By Adam Ferrise
Advance Ohio Media, Cleveland
CLEVELAND, Ohio — Vu Nguyen’s family, friends and fellow police officers remembered the veteran officer as a role model for how to be a family man, dedicated police officer and compassionate friend.
Hundreds packed Our Lady of Angels Church to honor Nguyen, who died on July 6 — four days after collapsing in 90-degree heat during a training exercise for officers trying to become handlers for drug-sniffing dogs.
Cleveland Police Chief Calvin Williams during the funeral service called Nguyen, 50, “a policeman’s policeman.”
“He was the kind of guy that a lot of us looked up to,” Williams said. “He kept us laughing and would do anything and everything for us.”
Residents and blue ribbons tied on utility poles lined the streets outside the church, as the standing-room only crowd filtered out. Nguyen was a police officer since 1998 and a guard in the city jail for four years.
Nguyen was then taken to Lakewood Park Cemetery where he was laid to rest. He leaves behind a wife, Holli, and two daughters– Kayla, 15, and Maya, 8.
“It’s always difficult in these times but especially difficult with someone of with his character, especially when it’s someone you know did everything possible for everyone in his life,” Williams said.
Common themes ran through the speeches from family and friends: Nguyen spent his time on everyone but himself, including family, friends and his fellow officers.
He was one of 15 siblings in a refugee family that fled Vietnam the day North Vietnamese troops rolled into the South.
His father was a former police chief in Saigon, and his mother owned several Vietnamese restaurants after the family settled in Cleveland, including Minh Anh on Detroit Avenue and West 54th Street.
Nguyen’s sister, Truc Sulaiman, said the word that most defined her brother was “selfless.”
She said as a child she wanted nothing more than a bike, but their family didn’t have the money to buy her one. Nguyen collected parts from broken bikes he found in the Lakewood neighborhood where they grew up and made his sister a bike from scratch.
“He taught us all how important it is to be a giver,” Sulaiman said. “He taught us all how to be a giver with a willing and happy heart, without expecting anything in return.”
One of his older brothers, Son Nguyen, said it more bluntly: “You are our family’s hero.”
Timothy Potter, the pastor of Grace Church in Mentor, said Nguyen embodied what it’s like to be a father.
“Your ability to balance love of work and love of family is an example for all fathers,” Potter said.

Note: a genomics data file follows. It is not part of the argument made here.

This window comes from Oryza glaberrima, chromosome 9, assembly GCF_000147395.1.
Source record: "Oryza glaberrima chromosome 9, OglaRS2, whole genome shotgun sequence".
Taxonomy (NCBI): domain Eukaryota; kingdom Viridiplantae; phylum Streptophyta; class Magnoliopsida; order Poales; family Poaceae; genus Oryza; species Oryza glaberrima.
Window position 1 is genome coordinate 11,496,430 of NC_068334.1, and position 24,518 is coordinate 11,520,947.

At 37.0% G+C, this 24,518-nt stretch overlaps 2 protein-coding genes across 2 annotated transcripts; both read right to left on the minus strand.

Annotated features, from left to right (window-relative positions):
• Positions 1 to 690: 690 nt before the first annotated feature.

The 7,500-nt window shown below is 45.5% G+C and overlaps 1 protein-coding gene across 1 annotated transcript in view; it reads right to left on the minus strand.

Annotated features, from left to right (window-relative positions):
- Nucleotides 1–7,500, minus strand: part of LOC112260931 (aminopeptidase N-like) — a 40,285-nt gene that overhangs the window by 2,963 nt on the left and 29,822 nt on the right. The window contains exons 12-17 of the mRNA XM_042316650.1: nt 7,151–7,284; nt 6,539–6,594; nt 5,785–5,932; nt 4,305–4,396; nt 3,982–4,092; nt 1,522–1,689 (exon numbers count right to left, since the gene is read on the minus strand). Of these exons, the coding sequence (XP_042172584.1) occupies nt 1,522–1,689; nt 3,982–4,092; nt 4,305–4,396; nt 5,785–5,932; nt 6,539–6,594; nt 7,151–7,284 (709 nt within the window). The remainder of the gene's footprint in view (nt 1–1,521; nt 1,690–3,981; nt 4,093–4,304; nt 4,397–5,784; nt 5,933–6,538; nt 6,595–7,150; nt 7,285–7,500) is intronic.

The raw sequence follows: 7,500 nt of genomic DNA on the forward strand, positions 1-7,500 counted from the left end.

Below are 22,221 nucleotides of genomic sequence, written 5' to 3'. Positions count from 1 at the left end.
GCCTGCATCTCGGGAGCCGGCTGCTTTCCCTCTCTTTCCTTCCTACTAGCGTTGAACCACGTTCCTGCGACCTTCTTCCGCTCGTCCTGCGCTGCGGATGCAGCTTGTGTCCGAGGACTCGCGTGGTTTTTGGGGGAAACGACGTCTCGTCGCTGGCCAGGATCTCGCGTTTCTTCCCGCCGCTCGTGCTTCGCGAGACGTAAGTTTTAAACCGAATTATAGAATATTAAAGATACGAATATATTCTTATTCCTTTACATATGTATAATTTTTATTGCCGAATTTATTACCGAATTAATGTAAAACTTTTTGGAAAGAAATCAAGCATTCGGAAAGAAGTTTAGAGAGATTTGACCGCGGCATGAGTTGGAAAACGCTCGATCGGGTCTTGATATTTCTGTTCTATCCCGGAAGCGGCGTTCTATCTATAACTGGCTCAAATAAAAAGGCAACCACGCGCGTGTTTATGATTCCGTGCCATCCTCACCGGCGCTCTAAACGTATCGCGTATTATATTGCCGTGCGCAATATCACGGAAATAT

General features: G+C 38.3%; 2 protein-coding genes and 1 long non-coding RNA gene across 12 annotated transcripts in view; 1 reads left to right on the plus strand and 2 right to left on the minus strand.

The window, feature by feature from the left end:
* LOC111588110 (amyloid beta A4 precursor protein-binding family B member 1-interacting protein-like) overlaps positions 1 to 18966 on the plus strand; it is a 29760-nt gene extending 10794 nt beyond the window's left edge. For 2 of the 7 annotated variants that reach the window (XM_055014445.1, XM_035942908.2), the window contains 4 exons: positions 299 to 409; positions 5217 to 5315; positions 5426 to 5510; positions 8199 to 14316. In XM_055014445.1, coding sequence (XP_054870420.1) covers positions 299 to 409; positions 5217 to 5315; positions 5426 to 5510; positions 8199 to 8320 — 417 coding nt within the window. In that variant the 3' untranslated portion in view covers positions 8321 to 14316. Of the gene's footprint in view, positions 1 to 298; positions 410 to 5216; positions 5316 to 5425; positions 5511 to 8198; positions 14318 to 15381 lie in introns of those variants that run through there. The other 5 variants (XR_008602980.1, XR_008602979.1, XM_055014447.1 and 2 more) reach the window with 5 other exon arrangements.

His two former partners — Det. Aaron Reese, and Patrolman Tony Tomaro — along with family friend and neighbor Sgt. Jennifer Ciaccia, all gave tributes to Nguyen during the service.
Ciaccia said Nguyen was a second father to her daughters. She Nguyen was a people-person who loved helping everyone.
“There just isn’t a way to remember Vu without having a smile on your face,” she said.
Tomaro, his most recent partner in the city’s Third District, said Nguyen, after getting home from a family wedding in South Carolina, booked a vacation and airfare for Tomaro and Tomaro’s sons.
“When any member of our division needed anything, Vu would do it for them,” Tomaro said.
Reese, who calculated that he worked 12,480 hours with Nguyen as his partner, said Nguyen was an first-class officer, father and friend.
He said Nguyen once helped him move into his house at 2 a.m. after their shift ended. As an officer, he said Nguyen was a “voice of reason.”
“I got a lot of credit for what we did as a team,” Reese said. “I was bigger, but he was stronger. I had a higher amount of education, but he was smarter. I was a police officer longer, but he was wiser.”
He also said Nguyen’s highest priority was his wife and daughters.
“The four words he said the most were ‘Holli and the girls,'” Reese said. “What he looked forward to most was during the school year when he’d wake up after getting off at 2 a.m. and getting to talk with his daughters. Those were his favorite conversations.”
Reese said the 10 days since Nguyen’s death have been the most difficult of his life. He, Tomaro and Ciaccia were charged with helping the family out in any way possible.
“It’s been bittersweet,” Reese said. “It’s been the most difficult 10 days of my life. But I’m honored to do it. Family first.”
©2018 Advance Ohio Media, Cleveland